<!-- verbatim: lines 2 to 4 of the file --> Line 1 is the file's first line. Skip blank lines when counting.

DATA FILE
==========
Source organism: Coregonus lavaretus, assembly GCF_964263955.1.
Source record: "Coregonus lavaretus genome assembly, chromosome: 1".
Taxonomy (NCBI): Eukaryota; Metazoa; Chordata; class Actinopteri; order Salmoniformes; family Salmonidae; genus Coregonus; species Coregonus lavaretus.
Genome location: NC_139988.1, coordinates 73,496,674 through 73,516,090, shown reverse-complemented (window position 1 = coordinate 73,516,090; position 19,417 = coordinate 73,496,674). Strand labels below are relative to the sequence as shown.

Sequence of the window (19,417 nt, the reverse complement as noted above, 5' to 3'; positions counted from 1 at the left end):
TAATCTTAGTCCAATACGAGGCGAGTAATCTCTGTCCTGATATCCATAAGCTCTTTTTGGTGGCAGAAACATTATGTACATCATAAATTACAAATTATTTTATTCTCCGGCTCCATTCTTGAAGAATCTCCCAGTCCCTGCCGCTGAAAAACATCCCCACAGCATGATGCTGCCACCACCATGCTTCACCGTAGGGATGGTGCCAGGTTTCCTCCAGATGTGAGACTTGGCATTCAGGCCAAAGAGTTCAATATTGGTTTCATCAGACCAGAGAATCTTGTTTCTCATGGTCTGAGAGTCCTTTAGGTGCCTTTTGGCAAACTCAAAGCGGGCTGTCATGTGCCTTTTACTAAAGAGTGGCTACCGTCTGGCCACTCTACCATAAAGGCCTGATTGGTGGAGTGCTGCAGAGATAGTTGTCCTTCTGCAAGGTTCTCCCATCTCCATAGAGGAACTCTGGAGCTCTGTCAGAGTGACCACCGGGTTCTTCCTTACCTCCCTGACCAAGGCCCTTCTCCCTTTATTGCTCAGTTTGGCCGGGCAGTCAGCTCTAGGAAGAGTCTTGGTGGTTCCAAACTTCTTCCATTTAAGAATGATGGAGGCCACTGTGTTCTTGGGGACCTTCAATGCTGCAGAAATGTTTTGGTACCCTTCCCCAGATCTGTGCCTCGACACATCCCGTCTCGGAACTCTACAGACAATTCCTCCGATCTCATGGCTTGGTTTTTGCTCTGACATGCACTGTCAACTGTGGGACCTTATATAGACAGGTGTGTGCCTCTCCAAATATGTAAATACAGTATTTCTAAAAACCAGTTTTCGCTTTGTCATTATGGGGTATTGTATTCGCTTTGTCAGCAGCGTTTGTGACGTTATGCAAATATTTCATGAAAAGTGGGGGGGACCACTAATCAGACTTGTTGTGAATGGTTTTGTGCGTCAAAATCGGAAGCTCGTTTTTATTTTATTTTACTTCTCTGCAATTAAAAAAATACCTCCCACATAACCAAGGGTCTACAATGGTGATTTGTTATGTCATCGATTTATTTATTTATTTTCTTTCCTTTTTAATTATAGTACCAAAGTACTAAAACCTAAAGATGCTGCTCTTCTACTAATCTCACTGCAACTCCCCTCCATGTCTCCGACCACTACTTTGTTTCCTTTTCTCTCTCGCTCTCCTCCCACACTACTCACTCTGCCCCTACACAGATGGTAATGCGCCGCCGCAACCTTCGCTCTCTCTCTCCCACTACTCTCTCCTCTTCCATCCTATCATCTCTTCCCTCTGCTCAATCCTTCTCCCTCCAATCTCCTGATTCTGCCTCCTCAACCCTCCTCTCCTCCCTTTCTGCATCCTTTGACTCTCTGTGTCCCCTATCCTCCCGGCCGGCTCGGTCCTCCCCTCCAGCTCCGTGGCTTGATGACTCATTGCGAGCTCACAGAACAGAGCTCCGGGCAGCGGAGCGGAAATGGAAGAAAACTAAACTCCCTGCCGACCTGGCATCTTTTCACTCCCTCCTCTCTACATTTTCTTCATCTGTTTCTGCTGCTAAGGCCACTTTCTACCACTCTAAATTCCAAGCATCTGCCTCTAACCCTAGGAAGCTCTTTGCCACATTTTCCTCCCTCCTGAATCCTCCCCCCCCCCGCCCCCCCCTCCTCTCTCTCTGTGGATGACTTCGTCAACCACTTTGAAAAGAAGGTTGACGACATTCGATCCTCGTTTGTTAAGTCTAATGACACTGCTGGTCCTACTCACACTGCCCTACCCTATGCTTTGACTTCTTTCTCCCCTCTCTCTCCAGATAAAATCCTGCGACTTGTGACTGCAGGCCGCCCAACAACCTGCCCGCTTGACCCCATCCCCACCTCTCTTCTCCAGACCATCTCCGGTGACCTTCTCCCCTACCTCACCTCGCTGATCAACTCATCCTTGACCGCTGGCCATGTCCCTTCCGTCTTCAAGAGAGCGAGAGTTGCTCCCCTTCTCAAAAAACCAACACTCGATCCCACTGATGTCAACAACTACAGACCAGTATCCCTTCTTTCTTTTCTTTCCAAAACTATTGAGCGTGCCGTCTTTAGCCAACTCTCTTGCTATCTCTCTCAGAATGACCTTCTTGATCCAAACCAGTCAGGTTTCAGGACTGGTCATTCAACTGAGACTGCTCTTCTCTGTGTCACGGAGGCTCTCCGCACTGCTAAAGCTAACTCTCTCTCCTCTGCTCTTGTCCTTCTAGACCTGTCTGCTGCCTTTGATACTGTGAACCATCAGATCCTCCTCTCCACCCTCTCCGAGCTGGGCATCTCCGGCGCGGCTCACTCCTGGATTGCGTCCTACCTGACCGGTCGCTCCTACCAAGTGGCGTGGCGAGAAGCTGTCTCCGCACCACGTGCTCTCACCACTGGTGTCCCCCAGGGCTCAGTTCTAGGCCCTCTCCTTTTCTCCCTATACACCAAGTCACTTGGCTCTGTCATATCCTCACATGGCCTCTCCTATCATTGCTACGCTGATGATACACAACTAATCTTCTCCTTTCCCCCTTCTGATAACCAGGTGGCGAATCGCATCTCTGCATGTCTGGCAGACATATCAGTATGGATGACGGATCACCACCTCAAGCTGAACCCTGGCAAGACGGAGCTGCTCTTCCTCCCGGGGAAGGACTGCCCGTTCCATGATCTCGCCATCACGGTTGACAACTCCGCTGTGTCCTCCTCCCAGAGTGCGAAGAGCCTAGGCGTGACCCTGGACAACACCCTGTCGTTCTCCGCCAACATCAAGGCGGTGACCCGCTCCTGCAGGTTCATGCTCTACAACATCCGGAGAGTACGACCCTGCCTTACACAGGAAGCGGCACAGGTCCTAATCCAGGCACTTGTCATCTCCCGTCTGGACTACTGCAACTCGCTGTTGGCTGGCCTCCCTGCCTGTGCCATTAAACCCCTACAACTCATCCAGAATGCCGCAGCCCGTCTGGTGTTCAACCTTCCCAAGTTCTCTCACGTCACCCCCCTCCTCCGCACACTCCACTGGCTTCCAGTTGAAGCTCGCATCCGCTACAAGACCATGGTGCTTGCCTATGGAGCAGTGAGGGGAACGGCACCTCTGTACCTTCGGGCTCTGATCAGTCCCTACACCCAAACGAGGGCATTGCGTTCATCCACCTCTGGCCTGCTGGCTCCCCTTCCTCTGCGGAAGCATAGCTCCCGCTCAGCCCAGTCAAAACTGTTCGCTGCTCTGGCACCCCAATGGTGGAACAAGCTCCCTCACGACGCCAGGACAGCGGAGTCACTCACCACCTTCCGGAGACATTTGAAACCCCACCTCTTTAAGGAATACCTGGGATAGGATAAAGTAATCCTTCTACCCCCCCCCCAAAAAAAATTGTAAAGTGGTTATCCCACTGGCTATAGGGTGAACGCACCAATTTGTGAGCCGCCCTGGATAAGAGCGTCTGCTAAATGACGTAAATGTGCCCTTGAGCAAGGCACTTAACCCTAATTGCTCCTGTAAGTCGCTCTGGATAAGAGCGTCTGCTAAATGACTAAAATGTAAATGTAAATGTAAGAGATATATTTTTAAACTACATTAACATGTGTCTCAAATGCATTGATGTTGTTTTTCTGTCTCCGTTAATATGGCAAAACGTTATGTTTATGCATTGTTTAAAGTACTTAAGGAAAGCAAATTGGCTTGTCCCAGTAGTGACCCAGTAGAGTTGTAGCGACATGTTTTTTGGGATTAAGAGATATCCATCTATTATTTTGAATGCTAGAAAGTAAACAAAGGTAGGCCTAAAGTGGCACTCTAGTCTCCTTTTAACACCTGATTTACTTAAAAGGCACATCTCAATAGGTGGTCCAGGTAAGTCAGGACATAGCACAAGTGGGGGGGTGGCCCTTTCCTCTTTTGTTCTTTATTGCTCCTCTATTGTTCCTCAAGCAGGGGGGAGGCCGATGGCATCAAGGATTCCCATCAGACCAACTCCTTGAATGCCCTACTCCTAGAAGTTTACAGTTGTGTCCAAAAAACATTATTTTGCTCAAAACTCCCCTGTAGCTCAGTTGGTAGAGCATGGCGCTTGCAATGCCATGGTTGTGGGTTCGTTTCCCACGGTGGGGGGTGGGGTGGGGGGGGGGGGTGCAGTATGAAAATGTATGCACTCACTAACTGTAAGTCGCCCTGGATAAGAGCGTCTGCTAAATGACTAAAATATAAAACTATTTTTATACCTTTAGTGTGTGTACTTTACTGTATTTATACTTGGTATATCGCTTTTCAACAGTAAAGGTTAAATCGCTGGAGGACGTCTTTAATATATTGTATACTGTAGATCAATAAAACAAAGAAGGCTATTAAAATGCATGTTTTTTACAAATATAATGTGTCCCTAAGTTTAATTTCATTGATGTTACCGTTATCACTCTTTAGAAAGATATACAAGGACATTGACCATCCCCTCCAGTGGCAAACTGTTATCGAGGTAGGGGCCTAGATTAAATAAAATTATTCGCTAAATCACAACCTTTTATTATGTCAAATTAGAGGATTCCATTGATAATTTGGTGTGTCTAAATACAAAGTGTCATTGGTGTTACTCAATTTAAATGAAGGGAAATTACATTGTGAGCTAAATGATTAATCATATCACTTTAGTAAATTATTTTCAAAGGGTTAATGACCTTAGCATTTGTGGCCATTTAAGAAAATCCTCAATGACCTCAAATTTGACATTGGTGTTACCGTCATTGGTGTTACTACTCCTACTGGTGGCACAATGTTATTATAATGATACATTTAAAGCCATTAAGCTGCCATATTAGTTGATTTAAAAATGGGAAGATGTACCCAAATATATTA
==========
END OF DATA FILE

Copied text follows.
Source record: "Coregonus lavaretus genome assembly, chromosome: 1".
Taxonomy (NCBI): Eukaryota; Metazoa; Chordata; class Actinopteri; order Salmoniformes; family Salmonidae; genus Coregonus; species Coregonus lavaretus.
Genome location: NC_139988.1, coordinates 73,496,674 through 73,516,090, shown reverse-complemented (window position 1 = coordinate 73,516,090; position 19,417 = coordinate 73,496,674). Strand labels below are relative to the sequence as shown.